Paul, writing in the 1st century to a community at Rome, writes, however, that this freedom-oriented Law Code was unable to make them truly free, and that it had actually served to make their enslavement all the more obvious. For human beings to be truly and fully free, their hearts and minds must be freed first. For Paul, this freedom – a liberation which the whole creation waits eagerly for – happens by way of a wholly new kind of Law, which he calls the Law of the Spirit of Life in Christ Jesus.

    It always tickled me that the Christian church (Paul) recognised the sillyness of the [Jewish] Law, and in attempting to get at the purpose of the Law; freedom, promptly replaced the Law with yet another one! This time surrounding a Christ figure. It is still a Law because one has to do and believe this, that, and the other.

    I truly believe that religion does have to do with Freedom. But while some manage to get to the freedom without the doctrines seeming to get in the way, others can’t. A religious person cannot empathise to the degree that they can acknowledge the Freedom that another reaches with differing doctrines, and to that extent they are not Free themselves.

  2. Dale,

    Interesting post. How do you understand the word “doulos” in the NT? While we are free from that which enslaves us to death, are we not now slaves to righteousness in Christ?

  3. Simon,
    (sorry for waaay delayed response)
    Paul, of course, saw the Jewish Law as ‘holy’ and ‘good’, but as having reached its goal/purpose/telos/’end’ in Christ – which fits with Jesus’ own talk in Matt. 5 about not having come to do away with, but to ‘fulfill’/fill-out/complete the Law. So I think the language of ‘fulfillment’ is more faithful to the New Testament than the language of ‘replacement’.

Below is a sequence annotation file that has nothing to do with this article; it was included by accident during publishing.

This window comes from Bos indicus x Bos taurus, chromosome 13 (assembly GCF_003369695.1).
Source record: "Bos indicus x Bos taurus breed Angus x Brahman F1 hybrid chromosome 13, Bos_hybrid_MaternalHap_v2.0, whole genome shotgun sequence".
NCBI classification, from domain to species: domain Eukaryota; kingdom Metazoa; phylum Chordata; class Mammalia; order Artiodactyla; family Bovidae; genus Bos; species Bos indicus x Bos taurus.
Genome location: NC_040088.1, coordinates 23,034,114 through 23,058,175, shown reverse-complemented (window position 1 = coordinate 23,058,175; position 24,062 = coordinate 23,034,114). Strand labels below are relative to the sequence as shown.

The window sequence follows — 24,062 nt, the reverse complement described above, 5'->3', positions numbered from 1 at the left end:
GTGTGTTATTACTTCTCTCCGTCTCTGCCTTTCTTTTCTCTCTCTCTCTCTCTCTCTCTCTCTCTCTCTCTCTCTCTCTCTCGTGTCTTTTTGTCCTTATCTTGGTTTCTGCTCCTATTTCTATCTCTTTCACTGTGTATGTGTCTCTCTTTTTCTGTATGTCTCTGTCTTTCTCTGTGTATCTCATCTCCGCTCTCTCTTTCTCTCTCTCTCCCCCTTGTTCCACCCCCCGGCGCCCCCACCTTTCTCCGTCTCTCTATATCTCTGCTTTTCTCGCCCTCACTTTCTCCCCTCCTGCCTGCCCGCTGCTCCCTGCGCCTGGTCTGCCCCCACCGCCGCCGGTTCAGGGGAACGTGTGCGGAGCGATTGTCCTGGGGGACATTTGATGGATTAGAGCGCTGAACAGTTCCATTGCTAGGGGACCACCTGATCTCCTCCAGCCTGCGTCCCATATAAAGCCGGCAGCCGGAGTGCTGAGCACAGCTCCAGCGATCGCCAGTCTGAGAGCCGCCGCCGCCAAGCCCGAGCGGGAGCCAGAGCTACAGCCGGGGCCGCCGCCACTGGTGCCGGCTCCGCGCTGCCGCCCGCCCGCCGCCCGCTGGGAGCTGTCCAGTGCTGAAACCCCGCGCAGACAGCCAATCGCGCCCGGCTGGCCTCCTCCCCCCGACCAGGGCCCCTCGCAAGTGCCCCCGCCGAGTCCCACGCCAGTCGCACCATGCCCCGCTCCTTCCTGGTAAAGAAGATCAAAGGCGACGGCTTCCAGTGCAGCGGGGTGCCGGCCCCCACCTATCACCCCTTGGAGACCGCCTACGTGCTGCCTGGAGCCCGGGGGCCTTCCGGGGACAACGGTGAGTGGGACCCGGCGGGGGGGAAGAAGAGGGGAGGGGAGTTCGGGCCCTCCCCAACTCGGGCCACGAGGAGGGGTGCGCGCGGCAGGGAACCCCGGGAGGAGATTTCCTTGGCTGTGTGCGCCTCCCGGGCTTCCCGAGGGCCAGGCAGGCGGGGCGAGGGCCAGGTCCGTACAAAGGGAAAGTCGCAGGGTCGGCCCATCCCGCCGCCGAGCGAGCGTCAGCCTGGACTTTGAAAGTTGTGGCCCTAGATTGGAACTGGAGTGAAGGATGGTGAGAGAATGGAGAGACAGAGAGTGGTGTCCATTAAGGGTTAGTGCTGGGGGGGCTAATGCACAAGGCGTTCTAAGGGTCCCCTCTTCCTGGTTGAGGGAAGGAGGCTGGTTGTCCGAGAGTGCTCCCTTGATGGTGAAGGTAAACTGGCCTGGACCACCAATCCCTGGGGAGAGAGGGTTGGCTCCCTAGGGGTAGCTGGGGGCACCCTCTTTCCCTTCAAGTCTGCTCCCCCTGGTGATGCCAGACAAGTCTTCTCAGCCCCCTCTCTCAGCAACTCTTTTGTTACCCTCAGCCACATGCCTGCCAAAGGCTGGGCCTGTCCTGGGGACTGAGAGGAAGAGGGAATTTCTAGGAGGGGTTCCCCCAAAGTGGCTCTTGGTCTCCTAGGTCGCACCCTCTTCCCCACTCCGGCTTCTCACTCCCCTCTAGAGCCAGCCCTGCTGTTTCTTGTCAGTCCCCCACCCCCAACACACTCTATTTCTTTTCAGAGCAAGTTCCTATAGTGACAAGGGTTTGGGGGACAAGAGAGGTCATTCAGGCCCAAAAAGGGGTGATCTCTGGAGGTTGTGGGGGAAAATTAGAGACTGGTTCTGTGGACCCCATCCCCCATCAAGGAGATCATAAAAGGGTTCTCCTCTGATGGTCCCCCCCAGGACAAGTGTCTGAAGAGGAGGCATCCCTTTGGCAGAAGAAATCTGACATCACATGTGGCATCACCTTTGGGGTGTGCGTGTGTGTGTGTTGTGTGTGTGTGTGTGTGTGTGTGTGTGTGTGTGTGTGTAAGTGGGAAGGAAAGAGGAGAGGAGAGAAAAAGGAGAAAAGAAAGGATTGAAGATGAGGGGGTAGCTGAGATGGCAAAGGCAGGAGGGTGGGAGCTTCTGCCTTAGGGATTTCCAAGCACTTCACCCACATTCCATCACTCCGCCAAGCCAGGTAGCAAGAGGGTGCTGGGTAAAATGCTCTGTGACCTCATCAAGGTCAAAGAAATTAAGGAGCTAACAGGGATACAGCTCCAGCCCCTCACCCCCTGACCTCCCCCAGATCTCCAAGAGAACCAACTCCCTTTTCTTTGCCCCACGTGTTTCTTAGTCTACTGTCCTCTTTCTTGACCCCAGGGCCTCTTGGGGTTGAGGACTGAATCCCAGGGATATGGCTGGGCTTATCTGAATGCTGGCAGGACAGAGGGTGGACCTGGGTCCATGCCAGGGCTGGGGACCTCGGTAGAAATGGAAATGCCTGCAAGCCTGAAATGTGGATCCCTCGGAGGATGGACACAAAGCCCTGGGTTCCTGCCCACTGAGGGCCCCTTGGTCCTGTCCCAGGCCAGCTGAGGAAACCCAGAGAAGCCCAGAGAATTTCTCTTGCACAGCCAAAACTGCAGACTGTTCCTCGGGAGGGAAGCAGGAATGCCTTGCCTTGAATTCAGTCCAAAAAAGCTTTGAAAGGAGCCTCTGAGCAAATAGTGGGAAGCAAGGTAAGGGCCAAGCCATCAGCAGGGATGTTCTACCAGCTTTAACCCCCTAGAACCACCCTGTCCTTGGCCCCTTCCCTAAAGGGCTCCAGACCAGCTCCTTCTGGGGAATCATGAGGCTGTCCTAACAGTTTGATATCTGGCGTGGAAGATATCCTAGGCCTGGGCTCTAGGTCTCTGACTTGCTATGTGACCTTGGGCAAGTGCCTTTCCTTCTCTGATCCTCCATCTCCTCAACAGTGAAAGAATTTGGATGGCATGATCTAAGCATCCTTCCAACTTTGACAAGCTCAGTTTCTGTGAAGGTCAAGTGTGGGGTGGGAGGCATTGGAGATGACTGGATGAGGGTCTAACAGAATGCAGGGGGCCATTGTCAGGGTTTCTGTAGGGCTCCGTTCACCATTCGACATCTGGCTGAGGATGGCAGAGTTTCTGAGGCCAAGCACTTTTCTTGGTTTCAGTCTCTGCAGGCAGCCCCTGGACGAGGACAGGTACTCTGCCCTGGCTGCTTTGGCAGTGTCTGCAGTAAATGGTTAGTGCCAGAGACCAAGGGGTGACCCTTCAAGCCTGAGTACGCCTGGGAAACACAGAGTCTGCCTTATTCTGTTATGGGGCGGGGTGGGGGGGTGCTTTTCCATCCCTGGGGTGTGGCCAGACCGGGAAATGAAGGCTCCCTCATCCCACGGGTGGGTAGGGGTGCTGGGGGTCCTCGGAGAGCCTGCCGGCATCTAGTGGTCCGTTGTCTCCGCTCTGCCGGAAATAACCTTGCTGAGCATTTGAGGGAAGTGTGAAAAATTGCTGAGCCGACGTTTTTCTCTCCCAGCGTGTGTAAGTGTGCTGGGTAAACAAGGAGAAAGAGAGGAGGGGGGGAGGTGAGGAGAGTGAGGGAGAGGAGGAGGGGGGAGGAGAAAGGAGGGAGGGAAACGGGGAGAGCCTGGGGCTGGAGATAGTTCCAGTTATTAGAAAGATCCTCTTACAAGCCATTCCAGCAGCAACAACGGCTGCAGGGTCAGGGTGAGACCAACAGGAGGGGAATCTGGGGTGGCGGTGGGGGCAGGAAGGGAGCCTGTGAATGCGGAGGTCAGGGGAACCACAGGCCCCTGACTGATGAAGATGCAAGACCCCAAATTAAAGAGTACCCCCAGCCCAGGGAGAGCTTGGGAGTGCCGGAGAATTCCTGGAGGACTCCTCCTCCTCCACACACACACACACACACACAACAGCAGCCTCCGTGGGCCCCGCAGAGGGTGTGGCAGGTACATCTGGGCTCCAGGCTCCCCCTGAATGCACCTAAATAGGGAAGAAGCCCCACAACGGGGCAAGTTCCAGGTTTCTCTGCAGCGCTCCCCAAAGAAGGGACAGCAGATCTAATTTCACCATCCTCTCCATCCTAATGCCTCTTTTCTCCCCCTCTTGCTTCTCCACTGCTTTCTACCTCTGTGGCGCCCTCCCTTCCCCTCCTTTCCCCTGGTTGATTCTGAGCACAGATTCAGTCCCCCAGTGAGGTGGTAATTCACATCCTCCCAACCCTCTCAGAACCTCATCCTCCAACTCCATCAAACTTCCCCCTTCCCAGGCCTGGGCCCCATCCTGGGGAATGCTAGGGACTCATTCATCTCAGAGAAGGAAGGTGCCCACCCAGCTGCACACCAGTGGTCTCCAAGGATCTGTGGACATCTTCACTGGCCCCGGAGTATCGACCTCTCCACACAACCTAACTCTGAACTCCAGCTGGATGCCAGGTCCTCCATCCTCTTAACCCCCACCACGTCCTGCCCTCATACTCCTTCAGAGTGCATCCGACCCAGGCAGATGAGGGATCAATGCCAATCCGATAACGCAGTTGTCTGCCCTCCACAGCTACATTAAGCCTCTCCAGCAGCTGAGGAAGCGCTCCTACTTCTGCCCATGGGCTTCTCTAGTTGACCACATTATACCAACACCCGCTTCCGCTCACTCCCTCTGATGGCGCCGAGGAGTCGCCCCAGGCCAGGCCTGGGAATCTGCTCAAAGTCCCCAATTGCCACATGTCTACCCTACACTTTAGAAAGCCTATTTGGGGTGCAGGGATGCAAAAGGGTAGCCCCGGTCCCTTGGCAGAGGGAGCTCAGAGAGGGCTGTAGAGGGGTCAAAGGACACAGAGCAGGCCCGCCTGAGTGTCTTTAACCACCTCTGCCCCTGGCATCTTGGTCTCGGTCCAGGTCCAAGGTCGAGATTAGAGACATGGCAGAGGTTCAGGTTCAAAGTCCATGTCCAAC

Both Paul and Jesus agree that the Son (Jesus) is the one who truly gives true Freedom. Freedom from all that dehumanises us (sin in its various outworkings). Freedom from all that pulls us back from attaining the goal for humanity – completeness in Christ (Col 1:28-29). This freedom, then, is a ‘humanising’ (or re-humanising) kind of Freedom, in that it frees us up from both sin and religion – which both hold us back (en-‘slave’ us) from being truly human.

    And yes, non-essential (and therefore almost certainly non-Christ-centered) doctrine certainly can do more to enslave than bring freedom.

    Jonathan (howdy again!),
    Thanks. In my understanding, ‘doulos’ is translated as ‘(bond)servant’ or ‘slave’, and is used in different ways in different contexts. For example (to address your question about slavery to death or to righteousness in Christ), Paul uses it quite paradoxically to contrast freedom with slavery. We are, as it were, to be ‘slaves’ to freedom (which was the title of my sermon last night :) ).

  4. Dale,

    Hmmmmmn. I wait patiently until christianity evolves past it’s present Laws and sees the ridiculousness of a god who would send to hell those who, with the earnest use of their faculties, conclude that Jesus was but a man. A doctrine as un-Free as the old Law.

  5. Dale,

    Merely that “Both Paul and Jesus agree that the Son (Jesus) is the one who truly gives true Freedom.” is not true freedom. It is but another Law. What I call [more] true freedom is a god who would accept me despite me not believing in Jesus (I have good and earnest reasons for this). If I am wrong, why should I be thrown in hell for a non bad-intentioned mistake?

    I note that hell seems to have been softened to out-of-the-presence-of-god in modern times. And this is as it should be. Why? Because it is the Freedom that should drive the doctrines, not the other way round. Unfortunately the doctrines tend to take over – in the OT and in the New.
    The idea that Freedom can only result from Jesus is also slavery, just like the OT.

  6. Simon,
    That statement about Jesus being the One who truly gives true Freedom can be agreed upon by Christians with varying perspectives concerning what happens to every single individual person after they die. For example, an Inclusivist position (as opposed to an Exclusivist one) holds that even persons without conscious belief in Jesus can inherit the life of the age to come (i.e. eternal life).

    One can argue in circles about whether or not a claim to ultimate Freedom is another Law (an utterly different kind of Law, as far as my understanding of the NT is concerned!), but just don’t assume all Christians are Exclusivists – I’m not.

Comments are closed.